To ranked Terps, seventh heaven is still months away

November 15, 1994|By Don Markus | Don Markus,Sun Staff Writer

COLLEGE PARK -- There was little in the way of suspense yesterday, and even less in the way of celebration. By now, the Maryland basketball team is used to its lofty status.

After seeing themselves picked in the top 10 in the country by most preseason publications, after being chosen to finish second in the Atlantic Coast Conference, the Terrapins were hardly surprised to hear that they were selected seventh in the Associated Press poll of writers and broadcasters.

Maryland was one of three teams to split the first-place votes that didn't go to near-unanimous No. 1 Arkansas, the defending national champion. North Carolina, ranked second, and No. 4 Kentucky also received one first-place vote each.

"It's just like any preseason poll -- you take it for what it's worth," said Maryland coach Gary Williams. "You don't let it get in the way of your preparation. The only thing I don't like about it is if the players look and see what other people are saying and start thinking they don't have to work hard. If you use it as a goal to reach, that if you work hard you'll be one of the best teams, then it's good."

Still, it marks the highest a Maryland team has been picked in the AP preseason poll since the 1973-74 season, when the Terps were chosen fourth and were as high as No. 2 on three occasions. They finished 23-5 and lost to North Carolina State, 103-100, in the memorable final of the ACC tournament. Ranked fourth, they turned down an NIT bid.

Going into the 1980-81 season, Maryland again was picked fourth in the preseason and finished 21-10. The Terps were 18th in the final poll, lost to North Carolina in the ACC tournament final and lost to eventual champion Indiana in the second round of the NCAA tournament.

These Terps say they know they still have a lot to prove off last season's 18-12 record, which ended with a run to the Sweet 16, but also included struggling with three wins in their last 11 ACC games.

"You can look at No. 7 and say we don't deserve it based off last year, or you can say we're one of the best teams in the country and we're ready to take the next step," guard Duane Simpkins said last night.

Fairly heady stuff for a team that a year ago was picked to finish seventh in the ACC. Junior guard Johnny Rhodes said that Maryland fans aren't the only ones talking about the Terps going further this year, possibly all the way to Seattle for the Final Four: The topic has come up among the players as well.

"A lot of people [on campus] expect us to, and we want to go even further than the Final Four," said Rhodes. "Every player's dream is to get a championship ring. That's what I want, and I know that's what every guy on this team wants."

To accomplish this feat -- Maryland never has played in the Final Four and has reached the final eight only twice -- the Terps will have to get through the most ambitious schedule Williams has put together since returning in 1989.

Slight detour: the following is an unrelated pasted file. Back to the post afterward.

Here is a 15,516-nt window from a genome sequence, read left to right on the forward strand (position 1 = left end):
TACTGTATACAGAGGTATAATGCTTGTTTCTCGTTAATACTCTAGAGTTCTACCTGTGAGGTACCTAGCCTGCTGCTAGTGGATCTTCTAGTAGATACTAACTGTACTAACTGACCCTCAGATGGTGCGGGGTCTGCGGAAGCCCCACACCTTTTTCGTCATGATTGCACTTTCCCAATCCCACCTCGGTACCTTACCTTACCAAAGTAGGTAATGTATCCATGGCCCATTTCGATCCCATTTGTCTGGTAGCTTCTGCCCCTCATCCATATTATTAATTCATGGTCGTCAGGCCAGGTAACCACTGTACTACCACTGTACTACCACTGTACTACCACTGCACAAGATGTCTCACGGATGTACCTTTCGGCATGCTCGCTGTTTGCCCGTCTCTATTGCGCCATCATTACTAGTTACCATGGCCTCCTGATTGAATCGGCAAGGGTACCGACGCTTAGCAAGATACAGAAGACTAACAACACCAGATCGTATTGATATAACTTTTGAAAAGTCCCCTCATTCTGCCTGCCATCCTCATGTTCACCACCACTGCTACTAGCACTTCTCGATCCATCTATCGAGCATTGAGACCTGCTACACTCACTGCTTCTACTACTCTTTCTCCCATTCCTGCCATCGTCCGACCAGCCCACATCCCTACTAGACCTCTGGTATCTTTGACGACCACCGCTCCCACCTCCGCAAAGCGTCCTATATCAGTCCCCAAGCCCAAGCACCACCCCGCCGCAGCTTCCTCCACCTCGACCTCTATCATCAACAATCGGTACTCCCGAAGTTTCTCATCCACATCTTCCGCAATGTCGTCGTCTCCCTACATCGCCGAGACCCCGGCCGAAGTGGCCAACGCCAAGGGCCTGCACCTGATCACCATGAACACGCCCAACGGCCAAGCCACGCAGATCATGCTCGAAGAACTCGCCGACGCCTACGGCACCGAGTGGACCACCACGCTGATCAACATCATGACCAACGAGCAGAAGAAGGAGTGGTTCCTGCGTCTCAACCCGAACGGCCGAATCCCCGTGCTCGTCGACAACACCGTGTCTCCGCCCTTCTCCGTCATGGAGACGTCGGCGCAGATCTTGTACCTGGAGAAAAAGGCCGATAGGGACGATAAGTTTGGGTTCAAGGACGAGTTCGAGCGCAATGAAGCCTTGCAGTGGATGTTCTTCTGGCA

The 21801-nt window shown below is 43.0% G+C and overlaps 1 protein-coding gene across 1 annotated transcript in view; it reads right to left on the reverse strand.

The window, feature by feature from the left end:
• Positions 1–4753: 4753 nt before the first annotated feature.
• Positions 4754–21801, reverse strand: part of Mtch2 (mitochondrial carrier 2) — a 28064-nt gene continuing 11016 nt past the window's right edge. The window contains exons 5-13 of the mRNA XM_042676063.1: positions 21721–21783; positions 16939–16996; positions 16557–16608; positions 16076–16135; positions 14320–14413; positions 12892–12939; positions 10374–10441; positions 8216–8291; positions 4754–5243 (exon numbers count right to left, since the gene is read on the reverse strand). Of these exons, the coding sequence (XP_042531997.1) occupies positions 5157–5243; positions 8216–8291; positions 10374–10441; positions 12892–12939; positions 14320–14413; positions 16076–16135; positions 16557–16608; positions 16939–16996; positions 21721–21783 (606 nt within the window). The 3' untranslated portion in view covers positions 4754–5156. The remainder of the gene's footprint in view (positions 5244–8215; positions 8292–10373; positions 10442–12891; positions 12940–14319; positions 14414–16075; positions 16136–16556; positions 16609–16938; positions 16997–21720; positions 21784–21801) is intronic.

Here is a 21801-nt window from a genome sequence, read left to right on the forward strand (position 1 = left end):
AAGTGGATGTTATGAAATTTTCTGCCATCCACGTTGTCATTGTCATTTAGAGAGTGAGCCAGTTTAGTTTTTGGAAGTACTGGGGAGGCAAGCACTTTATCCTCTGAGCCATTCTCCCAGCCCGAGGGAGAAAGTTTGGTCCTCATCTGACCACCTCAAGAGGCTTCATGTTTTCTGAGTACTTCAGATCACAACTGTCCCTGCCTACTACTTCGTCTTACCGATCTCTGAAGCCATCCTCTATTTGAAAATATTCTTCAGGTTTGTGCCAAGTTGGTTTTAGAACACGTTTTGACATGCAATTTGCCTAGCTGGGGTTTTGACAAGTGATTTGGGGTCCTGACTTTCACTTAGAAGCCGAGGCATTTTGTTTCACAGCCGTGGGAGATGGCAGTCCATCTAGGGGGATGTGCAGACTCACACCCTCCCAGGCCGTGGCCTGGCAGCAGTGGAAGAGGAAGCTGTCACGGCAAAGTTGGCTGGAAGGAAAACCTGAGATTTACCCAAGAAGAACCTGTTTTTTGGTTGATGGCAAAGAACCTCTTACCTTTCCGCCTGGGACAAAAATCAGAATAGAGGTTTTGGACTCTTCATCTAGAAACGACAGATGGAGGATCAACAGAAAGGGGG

There are seven Top 25 teams on the schedule, including five ranked teams in the ACC. Maryland likely will play an eighth, No. 9 Indiana, in the second round of the Maui Invitational a week from today and could wind up playing as many as nine if the Terps and No. 16 Michigan reach the final Nov. 23.

That means as many as 14 of their 29 regular-season games will be against Top 25 competition, including six against other Top 10 teams: two each against the Tar Heels and No. 8 Duke, as well as non-conference games against the Hoosiers and No. 3 Massachusetts.

"When I first got the job, people expected us to play a schedule like this," Williams said. "But you learn that to reach the NCAA tournament, you have to be careful [not to overschedule]. I think we'll see how good we are right off the bat."

NOTES: The ACC had the most teams in the Top 25, followed by the Big Ten with five. The SEC and the Big East each had four. . . . The Terps will play their final exhibition game tomorrow night against Verich Reps, beginning at 8.

AP TOP 25

The top 25 teams in the Associated Press' preseason college basketball poll, with first-place votes in parentheses, 1993-94 record, total points based on 25 points for a first-place vote through one point for a 25th-place vote, and last season's final ranking:

No. School .. .. .. .. Record .. .. Pts .. .. FR

1. Arkansas (63) .. .. 31-3 . .. .. 1,646 ... 2

2. N. Carolina (1) ... 28-7 . .. .. 1,490 ... 1

3. Massachusetts .. .. 28-7 . .. .. 1,391 ... 8

4. Kentucky (1) ... .. 27-7 . .. .. 1,361 ... 7

5. Arizona .. .. .. .. 29-6 . .. .. 1,270 ... 9

6. UCLA .. .. .. .. .. 21-7 . .. .. 1,239 .. 17

7. Maryland (1) ... . 18-12 . .. .. 1,126 .. --

8. Duke .. .. .. .. .. 28-6 . .. .. 1,120 ... 6

9. Indiana .. .. .. .. 21-9 . .. .. . 971 .. 18

10. Florida . .. .. .. 27-8 . .. .. . 960 .. 14

11. Kansas .. .. .. .. 29-8 . .. .. . 958 .. 13

12. Syracuse ... .. .. 23-7 . .. .. . 951 .. 15

13. Cincinnati . .. . 22-10 . .. .. . 882 .. 25

14. Virginia ... .. . 18-13 . .. .. . 856 .. --

15. Georgetown . .. . 19-12 . .. .. . 620 .. --

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